Round up Part 2: Authors Guild v HathiTrust

An update to yesterday’s Round Up on Authors Guild v HathiTrust:

  • HathiTrust Statement on Authors Guild, Inc. et al. v. HathiTrust et al., which includes this bit clearing up the very important distinction between orphan works and public domain works:

    It is worth noting that the Authors’ Guild complaint propagates a common but incorrect assumption that all US works published between 1923-1963 are in copyright. Our Copyright Review Managment System has reviewed nearly 200,000 of these works, and found more than 50% of them to be in the public domain. The same will be true of many works published outside of the United States. How many among the 7 million volumes that they wish to sequester might also be in fact works that no one—including the plaintiffs—has the right to restrict from the public?

  • University of Michigan Library Statement on the Orphan Works Project, in which mistakes are admitted, scrutiny welcome, improvements promised, and rights-holders reassured that

    And as a result of the design of our process, our mistakes have not resulted in the exposure of even one page of in-copyright material.

  • Statement from Paul Courant, university librarian and dean of libraries, including this lovely statement of who research universities are and what libraries stand for:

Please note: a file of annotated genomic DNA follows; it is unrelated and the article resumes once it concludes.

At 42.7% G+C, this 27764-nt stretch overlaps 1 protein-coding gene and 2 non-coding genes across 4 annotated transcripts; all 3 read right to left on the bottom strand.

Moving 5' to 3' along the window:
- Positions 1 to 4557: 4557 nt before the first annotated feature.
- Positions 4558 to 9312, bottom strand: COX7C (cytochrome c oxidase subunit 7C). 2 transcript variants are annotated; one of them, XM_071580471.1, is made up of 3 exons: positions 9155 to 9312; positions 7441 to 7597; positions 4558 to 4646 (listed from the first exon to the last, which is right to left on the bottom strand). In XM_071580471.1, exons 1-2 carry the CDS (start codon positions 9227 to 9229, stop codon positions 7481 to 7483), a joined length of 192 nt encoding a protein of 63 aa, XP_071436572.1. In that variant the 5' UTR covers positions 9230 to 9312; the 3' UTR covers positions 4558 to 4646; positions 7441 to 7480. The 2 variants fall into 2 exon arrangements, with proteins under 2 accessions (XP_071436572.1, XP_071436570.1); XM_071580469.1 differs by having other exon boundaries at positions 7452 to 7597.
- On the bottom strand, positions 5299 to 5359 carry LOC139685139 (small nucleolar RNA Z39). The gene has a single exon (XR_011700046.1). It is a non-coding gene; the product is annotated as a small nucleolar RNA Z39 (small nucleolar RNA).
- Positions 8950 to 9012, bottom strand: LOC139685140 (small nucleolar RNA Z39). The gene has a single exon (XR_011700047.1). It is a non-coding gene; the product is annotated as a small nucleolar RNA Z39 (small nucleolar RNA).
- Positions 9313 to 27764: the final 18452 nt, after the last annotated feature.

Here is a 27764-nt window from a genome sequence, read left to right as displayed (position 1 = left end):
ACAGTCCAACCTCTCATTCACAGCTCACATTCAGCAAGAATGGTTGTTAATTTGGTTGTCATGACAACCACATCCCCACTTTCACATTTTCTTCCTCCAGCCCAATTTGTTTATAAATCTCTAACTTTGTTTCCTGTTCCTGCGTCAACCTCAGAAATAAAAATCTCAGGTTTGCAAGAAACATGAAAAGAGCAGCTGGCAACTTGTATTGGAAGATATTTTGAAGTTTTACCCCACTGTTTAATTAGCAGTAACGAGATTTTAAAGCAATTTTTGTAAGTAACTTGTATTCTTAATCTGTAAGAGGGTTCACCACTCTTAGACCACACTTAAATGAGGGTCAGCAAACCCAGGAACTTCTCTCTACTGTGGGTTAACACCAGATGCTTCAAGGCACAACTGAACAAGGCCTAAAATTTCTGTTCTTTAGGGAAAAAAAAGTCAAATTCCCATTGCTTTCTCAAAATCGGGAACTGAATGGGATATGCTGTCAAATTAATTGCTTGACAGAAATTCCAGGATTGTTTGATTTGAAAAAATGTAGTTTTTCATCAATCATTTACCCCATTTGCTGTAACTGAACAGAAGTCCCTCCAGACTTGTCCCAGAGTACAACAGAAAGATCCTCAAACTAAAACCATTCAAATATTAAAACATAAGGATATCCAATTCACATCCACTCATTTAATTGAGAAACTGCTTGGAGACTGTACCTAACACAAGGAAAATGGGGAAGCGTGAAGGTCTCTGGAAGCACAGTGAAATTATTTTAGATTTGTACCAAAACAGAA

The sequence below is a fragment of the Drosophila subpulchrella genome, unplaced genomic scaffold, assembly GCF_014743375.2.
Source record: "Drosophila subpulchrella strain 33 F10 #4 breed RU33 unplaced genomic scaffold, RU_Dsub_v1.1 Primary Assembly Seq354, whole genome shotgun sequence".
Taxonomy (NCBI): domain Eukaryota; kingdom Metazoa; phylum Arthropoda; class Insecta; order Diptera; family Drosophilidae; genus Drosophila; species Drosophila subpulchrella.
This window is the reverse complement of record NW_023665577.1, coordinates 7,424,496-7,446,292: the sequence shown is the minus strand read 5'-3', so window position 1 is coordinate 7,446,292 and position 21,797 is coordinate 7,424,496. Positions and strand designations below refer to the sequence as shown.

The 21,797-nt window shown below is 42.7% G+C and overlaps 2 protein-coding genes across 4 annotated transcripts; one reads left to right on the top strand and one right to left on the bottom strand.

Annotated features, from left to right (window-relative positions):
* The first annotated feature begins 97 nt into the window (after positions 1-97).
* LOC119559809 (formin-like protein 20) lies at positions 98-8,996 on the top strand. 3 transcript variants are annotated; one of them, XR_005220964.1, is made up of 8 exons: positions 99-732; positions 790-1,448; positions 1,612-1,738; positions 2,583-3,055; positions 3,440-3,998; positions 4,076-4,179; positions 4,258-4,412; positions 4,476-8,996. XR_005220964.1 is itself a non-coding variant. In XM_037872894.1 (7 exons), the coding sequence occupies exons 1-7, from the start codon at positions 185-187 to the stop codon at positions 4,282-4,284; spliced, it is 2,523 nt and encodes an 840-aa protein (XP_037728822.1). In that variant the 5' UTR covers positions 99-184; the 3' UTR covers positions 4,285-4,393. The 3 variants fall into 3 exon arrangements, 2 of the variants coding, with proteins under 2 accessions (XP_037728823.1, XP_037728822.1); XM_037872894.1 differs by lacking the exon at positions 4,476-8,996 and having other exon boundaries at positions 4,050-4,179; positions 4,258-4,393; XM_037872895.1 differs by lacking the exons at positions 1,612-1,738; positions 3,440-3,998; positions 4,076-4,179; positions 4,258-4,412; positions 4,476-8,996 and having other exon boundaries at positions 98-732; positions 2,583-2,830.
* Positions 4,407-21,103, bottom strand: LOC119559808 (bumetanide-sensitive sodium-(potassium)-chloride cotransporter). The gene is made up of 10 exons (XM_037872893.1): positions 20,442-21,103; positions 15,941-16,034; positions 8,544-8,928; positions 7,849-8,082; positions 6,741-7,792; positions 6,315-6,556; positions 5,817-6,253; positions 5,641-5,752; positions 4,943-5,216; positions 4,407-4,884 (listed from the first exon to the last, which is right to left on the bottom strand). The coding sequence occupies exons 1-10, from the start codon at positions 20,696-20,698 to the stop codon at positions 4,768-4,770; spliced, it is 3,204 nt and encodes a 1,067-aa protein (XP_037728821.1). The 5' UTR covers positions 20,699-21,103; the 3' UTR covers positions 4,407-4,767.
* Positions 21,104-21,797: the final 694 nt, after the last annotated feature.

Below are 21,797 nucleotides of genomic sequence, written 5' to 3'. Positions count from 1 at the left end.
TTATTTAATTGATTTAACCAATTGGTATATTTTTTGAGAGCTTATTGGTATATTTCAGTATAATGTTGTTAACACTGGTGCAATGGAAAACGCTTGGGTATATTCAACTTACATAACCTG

As a research university, we are a community of authors, and we have deep respect for copyright law and for the rights and interests of authors. Our digitization efforts simply reflect the library’s continuing legacy of prudence in curating the world’s scholarly and cultural record.

  • The Electronic Frontier Foundation weighs in with No Authors Have Been Harmed in the Making of This Library, with this clear statement of their position:

    Simply put, it appears that the Guild is dead set on wasting time and money addressing imaginary harms, whether or not its efforts might actually benefit either its members or the public.

Updated to add Kevin Smith’s Open Letter to J.R. Salamanca; which brilliantly explains how and why the HathiTrust orphan works project will help books find readers and therefore benefit authors.

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